And there is just a path, and a sign which says "Go there!" 

And you go like, "Really? Where is the miracle? Where's the cure? No, no, no!" You close the door, you go to another one, you open that one and there is a path and a sign, "Go there!" And we can keep closing those doors and look for another tool, another thing that can change our speaking. But the truth is what makes stuttering curable is that process, it's that path that you need to go through, go along from learning the tools to actually applying them easily in real life.  

And there are three major things that are stopping you from actually going that path.

1) Disbelief

The first thing that is stopping us from going on that path is disbelief in the process. Like I'm giving you the bricks and I say, "Okay, let's lay the bricks and build this beautiful building together." And you look at the bricks, you look at the building. You say, "The bricks? The building? No way! Give me the building!" We don't believe how it can be that simple like, "I'm just putting the bricks together?" Yeah! And you create that building.

All people who I worked with, they're amazed at how simple the tools are. For example, I'm teaching the hand stuttering technique. So when we recognize this fact how simple that is, this protection mechanism works like, "No way! It cannot be that simple. It should be complicated!" Our brain wants to protect us and keep us in the box of our comfort zone. So we tend to overcomplicate things because if it's that simple then... it's all about me doing that work and exposing myself!

2) Fear

The second thing that is stopping us from going this path is disbelief in ourselves which is basically fear. So you imagine how you need to present in front of other people, how you need to go live and everyone will see you... No way! You imagine that you'll need to disclose. No way! You need to approach strangers and record yourself. No way! We feel deep inside that we simply cannot handle it. And you might think that you're the only one who feels this way, but you're not alone. Every person who stutters feels the same way. It feels absolutely impossible. It feels like I'm simply going to die...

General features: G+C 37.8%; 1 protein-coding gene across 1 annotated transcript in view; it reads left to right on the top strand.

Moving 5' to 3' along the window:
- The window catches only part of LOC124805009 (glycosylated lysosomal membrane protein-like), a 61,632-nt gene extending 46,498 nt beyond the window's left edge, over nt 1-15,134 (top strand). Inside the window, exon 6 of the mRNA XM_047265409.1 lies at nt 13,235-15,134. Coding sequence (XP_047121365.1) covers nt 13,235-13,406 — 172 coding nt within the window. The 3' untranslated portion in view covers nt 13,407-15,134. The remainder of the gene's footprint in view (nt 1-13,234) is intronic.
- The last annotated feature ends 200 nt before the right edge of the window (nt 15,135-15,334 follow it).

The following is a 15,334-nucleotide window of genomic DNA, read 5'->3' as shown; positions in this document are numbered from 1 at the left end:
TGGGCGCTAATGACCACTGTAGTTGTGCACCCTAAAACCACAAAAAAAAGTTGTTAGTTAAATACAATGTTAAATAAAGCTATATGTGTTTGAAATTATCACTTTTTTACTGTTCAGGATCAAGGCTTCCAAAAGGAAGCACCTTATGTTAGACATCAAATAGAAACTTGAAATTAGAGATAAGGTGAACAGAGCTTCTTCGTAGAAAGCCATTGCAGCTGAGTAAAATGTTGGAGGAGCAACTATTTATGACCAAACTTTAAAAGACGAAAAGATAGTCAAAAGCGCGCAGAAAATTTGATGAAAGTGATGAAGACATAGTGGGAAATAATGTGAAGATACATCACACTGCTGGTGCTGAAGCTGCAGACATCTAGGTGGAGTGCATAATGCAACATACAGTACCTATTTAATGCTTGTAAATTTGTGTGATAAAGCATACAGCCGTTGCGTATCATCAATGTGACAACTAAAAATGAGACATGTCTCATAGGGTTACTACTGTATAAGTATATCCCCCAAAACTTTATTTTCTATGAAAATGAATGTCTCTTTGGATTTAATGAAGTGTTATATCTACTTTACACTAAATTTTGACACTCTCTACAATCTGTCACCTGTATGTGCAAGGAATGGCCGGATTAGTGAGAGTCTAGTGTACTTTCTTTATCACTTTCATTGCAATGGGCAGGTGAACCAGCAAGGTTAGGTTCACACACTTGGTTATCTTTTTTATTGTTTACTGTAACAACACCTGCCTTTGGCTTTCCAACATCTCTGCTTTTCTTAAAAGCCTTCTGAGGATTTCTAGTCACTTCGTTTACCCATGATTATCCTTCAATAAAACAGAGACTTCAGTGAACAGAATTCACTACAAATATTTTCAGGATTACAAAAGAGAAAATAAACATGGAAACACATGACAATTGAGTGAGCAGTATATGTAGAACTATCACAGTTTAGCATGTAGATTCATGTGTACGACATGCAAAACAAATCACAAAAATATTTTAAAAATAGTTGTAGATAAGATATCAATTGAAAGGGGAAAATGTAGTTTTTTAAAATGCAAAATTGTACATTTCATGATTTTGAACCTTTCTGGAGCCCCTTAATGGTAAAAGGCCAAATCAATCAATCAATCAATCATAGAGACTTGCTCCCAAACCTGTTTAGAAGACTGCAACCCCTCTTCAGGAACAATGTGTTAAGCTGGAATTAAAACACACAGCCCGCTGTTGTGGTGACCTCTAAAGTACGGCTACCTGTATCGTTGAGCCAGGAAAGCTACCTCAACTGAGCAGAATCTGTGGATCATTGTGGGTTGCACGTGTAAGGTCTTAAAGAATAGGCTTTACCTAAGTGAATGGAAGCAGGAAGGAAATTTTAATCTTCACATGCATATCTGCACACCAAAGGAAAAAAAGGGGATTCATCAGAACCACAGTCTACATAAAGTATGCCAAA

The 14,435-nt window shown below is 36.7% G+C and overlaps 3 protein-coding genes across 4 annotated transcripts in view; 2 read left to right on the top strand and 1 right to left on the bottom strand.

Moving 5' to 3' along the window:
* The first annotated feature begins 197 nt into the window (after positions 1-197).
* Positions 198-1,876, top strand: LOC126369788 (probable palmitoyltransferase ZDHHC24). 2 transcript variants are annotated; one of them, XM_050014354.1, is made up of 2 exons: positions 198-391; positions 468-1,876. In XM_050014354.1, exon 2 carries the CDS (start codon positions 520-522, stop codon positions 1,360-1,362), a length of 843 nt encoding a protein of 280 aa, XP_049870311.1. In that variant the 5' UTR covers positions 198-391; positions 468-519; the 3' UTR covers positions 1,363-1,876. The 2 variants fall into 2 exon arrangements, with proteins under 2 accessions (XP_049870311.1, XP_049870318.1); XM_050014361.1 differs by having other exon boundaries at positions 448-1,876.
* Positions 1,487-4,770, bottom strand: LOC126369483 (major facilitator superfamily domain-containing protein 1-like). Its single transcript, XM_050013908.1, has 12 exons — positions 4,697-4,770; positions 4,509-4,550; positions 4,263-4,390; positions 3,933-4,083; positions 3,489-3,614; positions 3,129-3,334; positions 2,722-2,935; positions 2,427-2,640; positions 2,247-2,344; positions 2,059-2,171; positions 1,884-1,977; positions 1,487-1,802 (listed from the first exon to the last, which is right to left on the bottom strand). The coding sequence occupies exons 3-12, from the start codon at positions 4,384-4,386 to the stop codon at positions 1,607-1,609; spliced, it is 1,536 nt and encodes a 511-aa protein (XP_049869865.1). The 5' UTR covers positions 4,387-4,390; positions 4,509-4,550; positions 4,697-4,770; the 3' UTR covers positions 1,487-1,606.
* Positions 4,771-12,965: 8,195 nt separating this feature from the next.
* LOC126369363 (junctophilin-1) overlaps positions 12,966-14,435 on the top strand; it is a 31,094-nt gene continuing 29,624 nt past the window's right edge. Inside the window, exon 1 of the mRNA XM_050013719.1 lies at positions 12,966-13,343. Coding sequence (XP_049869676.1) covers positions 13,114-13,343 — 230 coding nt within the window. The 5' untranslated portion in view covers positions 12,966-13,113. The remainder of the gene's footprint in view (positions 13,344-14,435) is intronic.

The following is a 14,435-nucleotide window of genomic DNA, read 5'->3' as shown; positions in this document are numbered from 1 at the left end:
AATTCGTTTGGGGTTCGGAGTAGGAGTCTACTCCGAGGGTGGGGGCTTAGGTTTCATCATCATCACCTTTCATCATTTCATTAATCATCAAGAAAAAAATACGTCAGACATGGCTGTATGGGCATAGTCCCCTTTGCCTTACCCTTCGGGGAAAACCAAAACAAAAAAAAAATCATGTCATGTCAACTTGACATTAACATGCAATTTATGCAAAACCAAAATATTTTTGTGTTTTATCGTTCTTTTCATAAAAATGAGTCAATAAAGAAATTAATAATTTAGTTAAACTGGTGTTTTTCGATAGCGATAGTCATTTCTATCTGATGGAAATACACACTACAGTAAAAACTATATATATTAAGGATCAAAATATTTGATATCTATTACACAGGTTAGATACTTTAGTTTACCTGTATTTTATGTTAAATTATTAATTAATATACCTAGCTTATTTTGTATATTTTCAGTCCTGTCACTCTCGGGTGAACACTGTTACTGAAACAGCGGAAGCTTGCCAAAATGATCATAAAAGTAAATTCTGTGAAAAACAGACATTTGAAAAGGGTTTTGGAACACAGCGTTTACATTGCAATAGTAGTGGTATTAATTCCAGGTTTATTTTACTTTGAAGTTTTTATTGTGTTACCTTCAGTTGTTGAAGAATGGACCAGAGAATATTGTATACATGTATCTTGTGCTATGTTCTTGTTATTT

A great analogy, a great example where you can experience the same feeling is a cold shower. And I'm preaching about cold showers, I'm asking my students to do it and I tell them how to do it step by step. It's amazing how you can proceed on this path. You start with just your feet, then you move on to your ankles and to your knees. And that's the moment where you feel the threshold, you feel the limit, it feels so cold, it feels impossible to go any further. So what do you do? You stop there. And that's OK, that's your limit now. 

But as you do cold showers a bit longer, as you proceed on this path for some time and get higher to your thighs, your core, and finally to your head and whole body then when you get back to your knees you realize that you feel nothing about the knees anymore. Compared to your whole body your knees feel like a breeze. 

The same goes for speaking and creating speaking interactions. The first live presentation, a tiny short introduction, a couple of phrases - it feels like such a big deal! The first disclosure feels like my heart is going to jump out of my chest. The first approach to strangers feels like I'm going to die. But once you've done it and you don't die, once you've done it several times, you go to the next level and you look back at those initial interactions, those initial things that seemed totally impossible and now you don't feel anything about those things anymore. 

So, those internal invisible walls are very real. Fear makes those walls very real.

The only way to break those walls is through action.

When you're in a dark room and you think about the monster - it's going to be there as long as the room is dark. The monster is going to be very real for you as long as you don't turn on the light and see that there's nobody there. 

3) Ego

The third thing that is stopping us, that is standing on this path from learning the tools to actually using them freely and easily in real life is your ego.

And that's maybe the biggest one. Because you can accept everything but then you go like, "Who are you to teach me how to speak? I know how to speak! I can speak! Just get into my subconscious and fix it!" No, there is no cure. And I cannot fix anything in your mind, in your brain. We tend to be a little of perfectionists. Looking for that perfect technique or perfect tool. It simply doesn't exist.

Your path to your freedom from stuttering is through imperfect action. 

And yes, we tend to overcomplicate things. "Give me something magical! It cannot be that simple!" Yes, the process is very simple. Just practice consistently those three activities that I gave you. And I guarantee you're going to get the end result that you want.

The process is simple but I'm not saying it's easy. Disbelief in the process, your fear, and your ego - these are very powerful. More powerful than you think. Letting go of those can be a truly life-changing experience.

Thank you so much for paying attention! Let me know what you think! Is stuttering (stammering) curable? What is your experience? How are you closing the gap between your home practice and real-life time pressure?

If you have any other thoughts or observations, or anything that comes to your mind - let me know in the comments! 

And I'll see you soon!  

If you are a person who stutters,

and you're not quite satisfied with how you feel at the moment of speaking interaction

I invite you to my free video training - 4 Steps To Freedom From Stuttering.

And for more interaction,

join the Free From Stutter Facebook group.

Please, don't stay isolated! It's crucial to feel you’re part of the community!